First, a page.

>>> + |           |   |           |   |            |  |            |  |            |
>>> + | RootBase  |<--- Overlay-1 |<--- Overlay-1A <--- Overlay-1B <--- Overlay-1C |
>>> + |           |   |           |   |            |  |            |  | (Active)   |
>>> + '-----------'   '-----------'   '------------'  '------------'  '------------'
>>> +    ^    ^
>>> +    |    |
>>> +    |    |       .-----------.    .------------.
>>> +    |    |       |           |    |            |
>>> +    |    '-------| Overlay-2 |<---| Overlay-2A |
>>> +    |            |           |    | (Active)   |
>>> +    |            '-----------'    '------------'
>>> +    |
>>> +    |
>>> +    |            .-----------.    .------------.
>>> +    |            |           |    |            |
>>> +    '------------| Overlay-3 |<---| Overlay-3A |
>>> +                 |           |    | (Active)   |
>>> +                 '-----------'    '------------'
>>> +                
>>> +The above figure is just another representation which indicates, we can use a
>>> +'single' backing file, and create several overlays -- which can be used further,
>>> +to create overlays on top of them.
>>> +
>>> +
>>> +**NOTE**: Backing files are always opened **read-only**. In other words, once 
>>> +          an overlay is created, its backing file should not be modified(as the
>>> +          overlay depends on a particular state of the backing file). Refer
>>> +          below ('blockcommit' section) for relevant info on this.
>>> +
>>> +
>>> +**Example** :
>>> +
>>> +::
>>> +
>>> +    [FedoraBase.img] ----- <- [Fedora-guest-1.qcow2] <- [Fed-w-updates.qcow2] <- [Fedora-guest-with-updates-1A]
>>> +                     \
>>> +                      \--- <- [Fedora-guest-2.qcow2] <- [Fed-w-updates.qcow2] <- [Fedora-guest-with-updates-2A]
>>> +
>>> +(Arrow to be read as Fed-w-updates.qcow2 has Fedora-guest-1.qcow2 as its backing file.)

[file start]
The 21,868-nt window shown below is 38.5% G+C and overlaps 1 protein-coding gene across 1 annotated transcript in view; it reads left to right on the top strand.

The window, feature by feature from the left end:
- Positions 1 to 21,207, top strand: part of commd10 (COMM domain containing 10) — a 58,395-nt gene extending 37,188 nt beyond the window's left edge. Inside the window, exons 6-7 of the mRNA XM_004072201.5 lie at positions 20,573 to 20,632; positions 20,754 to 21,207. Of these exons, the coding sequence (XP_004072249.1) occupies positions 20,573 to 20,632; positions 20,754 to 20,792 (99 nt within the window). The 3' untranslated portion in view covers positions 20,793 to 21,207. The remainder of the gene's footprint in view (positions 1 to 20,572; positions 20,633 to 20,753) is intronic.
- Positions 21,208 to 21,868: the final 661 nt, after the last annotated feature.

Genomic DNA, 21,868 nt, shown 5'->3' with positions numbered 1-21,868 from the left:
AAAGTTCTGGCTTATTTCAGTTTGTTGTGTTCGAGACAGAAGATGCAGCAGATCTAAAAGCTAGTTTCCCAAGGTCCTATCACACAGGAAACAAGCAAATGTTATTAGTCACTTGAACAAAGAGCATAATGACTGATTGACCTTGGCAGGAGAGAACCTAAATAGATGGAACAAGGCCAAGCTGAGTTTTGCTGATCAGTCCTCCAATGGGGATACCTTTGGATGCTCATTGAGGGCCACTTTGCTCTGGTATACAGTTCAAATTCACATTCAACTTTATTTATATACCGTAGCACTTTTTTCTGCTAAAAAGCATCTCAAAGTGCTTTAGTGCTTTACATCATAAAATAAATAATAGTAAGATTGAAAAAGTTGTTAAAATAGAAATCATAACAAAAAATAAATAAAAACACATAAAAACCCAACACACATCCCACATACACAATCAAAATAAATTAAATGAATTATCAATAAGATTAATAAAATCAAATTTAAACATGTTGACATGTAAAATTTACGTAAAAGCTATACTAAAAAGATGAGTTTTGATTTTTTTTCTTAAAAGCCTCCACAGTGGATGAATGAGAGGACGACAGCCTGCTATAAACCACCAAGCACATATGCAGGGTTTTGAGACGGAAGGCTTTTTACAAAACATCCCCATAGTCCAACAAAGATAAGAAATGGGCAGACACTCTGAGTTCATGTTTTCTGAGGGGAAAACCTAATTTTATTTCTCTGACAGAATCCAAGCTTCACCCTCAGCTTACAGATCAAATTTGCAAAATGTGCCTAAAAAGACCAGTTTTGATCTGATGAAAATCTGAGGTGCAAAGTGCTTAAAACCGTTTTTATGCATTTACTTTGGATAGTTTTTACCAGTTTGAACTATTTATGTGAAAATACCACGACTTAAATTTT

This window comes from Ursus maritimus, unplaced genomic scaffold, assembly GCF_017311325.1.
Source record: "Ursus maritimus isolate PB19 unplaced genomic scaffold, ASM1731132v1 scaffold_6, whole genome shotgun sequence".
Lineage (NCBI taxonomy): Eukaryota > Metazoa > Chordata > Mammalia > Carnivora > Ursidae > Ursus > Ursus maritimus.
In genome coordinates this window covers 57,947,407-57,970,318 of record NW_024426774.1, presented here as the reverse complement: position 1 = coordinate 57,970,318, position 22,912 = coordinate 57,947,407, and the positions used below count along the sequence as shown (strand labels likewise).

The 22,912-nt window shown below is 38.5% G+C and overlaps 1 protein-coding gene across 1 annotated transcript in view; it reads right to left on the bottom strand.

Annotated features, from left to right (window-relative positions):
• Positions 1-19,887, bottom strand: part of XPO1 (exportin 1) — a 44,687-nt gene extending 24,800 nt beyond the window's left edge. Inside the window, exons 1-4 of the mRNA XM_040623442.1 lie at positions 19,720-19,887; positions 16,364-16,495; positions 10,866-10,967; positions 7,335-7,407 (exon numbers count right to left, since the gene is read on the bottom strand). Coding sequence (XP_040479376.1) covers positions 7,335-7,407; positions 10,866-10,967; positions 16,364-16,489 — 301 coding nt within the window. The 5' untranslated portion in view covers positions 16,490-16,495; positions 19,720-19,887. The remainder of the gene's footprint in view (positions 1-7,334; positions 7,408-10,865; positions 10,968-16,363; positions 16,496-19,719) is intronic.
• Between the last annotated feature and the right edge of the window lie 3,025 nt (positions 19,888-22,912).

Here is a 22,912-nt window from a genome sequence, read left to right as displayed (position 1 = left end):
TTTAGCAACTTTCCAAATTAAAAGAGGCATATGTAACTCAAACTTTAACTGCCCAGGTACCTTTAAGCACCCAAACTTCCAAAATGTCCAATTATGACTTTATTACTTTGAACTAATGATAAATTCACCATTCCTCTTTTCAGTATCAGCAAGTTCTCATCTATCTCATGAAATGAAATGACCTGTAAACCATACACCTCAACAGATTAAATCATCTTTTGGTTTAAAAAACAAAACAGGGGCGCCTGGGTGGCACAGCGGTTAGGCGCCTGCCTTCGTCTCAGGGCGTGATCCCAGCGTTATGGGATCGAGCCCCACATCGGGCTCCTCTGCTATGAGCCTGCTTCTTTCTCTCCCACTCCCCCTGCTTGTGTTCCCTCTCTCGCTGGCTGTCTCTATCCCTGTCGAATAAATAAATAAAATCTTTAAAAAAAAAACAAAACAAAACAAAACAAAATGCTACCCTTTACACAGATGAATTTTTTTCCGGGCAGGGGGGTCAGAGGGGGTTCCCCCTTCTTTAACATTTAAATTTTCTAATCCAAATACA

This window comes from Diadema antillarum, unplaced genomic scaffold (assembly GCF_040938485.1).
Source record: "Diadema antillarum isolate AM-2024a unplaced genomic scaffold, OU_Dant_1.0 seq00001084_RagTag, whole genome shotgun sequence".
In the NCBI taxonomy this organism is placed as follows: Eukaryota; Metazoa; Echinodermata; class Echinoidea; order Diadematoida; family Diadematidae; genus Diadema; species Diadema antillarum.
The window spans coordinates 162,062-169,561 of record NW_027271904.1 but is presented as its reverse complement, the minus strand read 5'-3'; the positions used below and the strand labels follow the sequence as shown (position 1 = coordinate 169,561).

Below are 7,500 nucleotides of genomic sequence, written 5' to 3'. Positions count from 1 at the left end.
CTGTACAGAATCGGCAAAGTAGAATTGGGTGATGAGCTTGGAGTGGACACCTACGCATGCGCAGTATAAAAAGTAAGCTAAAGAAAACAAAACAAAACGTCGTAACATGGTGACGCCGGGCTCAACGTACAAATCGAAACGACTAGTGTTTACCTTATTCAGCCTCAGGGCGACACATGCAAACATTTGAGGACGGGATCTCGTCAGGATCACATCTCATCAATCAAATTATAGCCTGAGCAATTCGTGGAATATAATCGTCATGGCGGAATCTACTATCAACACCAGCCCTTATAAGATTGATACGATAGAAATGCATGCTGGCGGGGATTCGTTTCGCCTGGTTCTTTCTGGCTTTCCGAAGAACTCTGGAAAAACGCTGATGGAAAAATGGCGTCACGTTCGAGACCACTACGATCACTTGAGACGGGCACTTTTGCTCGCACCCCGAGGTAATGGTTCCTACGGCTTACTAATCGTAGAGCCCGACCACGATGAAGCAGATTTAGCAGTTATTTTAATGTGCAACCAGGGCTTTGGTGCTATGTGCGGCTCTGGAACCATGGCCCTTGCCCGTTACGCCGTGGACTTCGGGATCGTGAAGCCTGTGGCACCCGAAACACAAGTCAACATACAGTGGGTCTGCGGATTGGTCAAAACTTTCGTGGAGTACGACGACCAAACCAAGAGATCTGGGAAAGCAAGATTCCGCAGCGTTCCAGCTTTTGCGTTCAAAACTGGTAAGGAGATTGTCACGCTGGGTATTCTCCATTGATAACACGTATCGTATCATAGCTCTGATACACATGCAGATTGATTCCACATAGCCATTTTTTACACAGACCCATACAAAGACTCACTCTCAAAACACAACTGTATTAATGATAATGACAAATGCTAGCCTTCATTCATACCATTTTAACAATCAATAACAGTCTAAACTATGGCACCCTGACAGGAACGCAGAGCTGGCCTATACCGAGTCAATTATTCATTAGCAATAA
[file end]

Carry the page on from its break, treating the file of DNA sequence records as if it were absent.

>>> +
>>> +In the above example, say, *FedoraBase.img* has a freshly installed Fedora-17 OS on it,
>>> +and let's establish it as our backing file. Now, FedoraBase can be used as a
>>> +read-only 'template' to quickly instantiate two(or more) thinly provisioned
>>> +Fedora-17 guests(say Fedora-guest-1.qcow2, Fedora-guest-2.qcow2) by creating
>>> +QCOW2 overlay files pointing to our backing file. Also, the example & *Figure-2*
>>> +above illustrate that a single root-base image(FedoraBase.img) can be used
>>> +to create multiple overlays -- which can subsequently have their own overlays.
>>> +
>>> +
>>> +    To create two thinly-provisioned Fedora clones(or overlays) using a single
>>> +    backing file, we can invoke qemu-img as below: ::
>>> +
>>> +
>>> +        # qemu-img create -b /export/vmimages/RootBase.img -f qcow2 \
>>> +          /export/vmimages/Fedora-guest-1.qcow2
>>> +
>>> +        # qemu-img create -b /export/vmimages/RootBase.img -f qcow2 \
>>> +          /export/vmimages/Fedora-guest-2.qcow2
>>> +    
>>> +    Now, both the above images *Fedora-guest-1* & *Fedora-guest-2* are ready to
>>> +    boot. Continuting with our example, say, now you want to instantiate a
> 
> s/Continuting/Continuing/
> 
>>> +    Fedora-17 guest, but this time, with full Fedora updates. This can be
>>> +    accomplished by creating another overlay(Fedora-guest-with-updates-1A) - but
>>> +    this overly would point to 'Fed-w-updates.qcow2' as its backing file (which
>>> +    has the full Fedora updates) ::
>>> +
>>> +         # qemu-img create -b /export/vmimages/Fed-w-updates.qcow2 -f qcow2 \
>>> +           /export/vmimages/Fedora-guest-with-updates-1A.qcow2
>>> +
>>> +
>>> +    Information about a disk image, like virtual size, disk size, backing file(if it
>>> +    exists) can be obtained by using 'qemu-img' as below:
>>> +    ::
>>> +
>>> +        # qemu-img info /export/vmimages/Fedora-guest-with-updates-1A.qcow2
> 
> While qemu-img info can indeed be used to inspect an image, it would be
> much nicer to use _only_ libvirt API to describe the setup.  Anywhere we
> have to resort to qemu-img points to a hole in our implementation (not
> your fault, though).  On the other hand, for people familiar with
> qemu-img, documenting _both_ the libvirt and qemu-img counterparts may
> help them come up to speed with what is going on (that is, I don't mind
> mentioning a libvirt usage first, then as a footnote mentioning that it
> maps to a certain qemu-img operation).  Overall, the goal is that other
> hypervisors can fit into the same framework, even if they don't use
> qemu-img.
> 
>>> +
>>> +    NOTE: With latest qemu, an entire backing chain can be recursively
>>> +    enumerated by doing:
>>> +    ::
>>> +
>>> +        # qemu-img info --backing-chain /export/vmimages/Fedora-guest-with-updates-1A.qcow2
>>> +       
>>> +
>>> +
>>> +Snapshot Terminology:
>>> +---------------------
> 
> Shoot, I ran out of review time today.  I'll resume next week.
> 

Thanks for your meticulous review Eric. I'll wait for your complete comments, re-test with
the newest qemu, libvirt bits (& provide versions), and then adjust the notes and
re-submit it.


-- 
/kashyap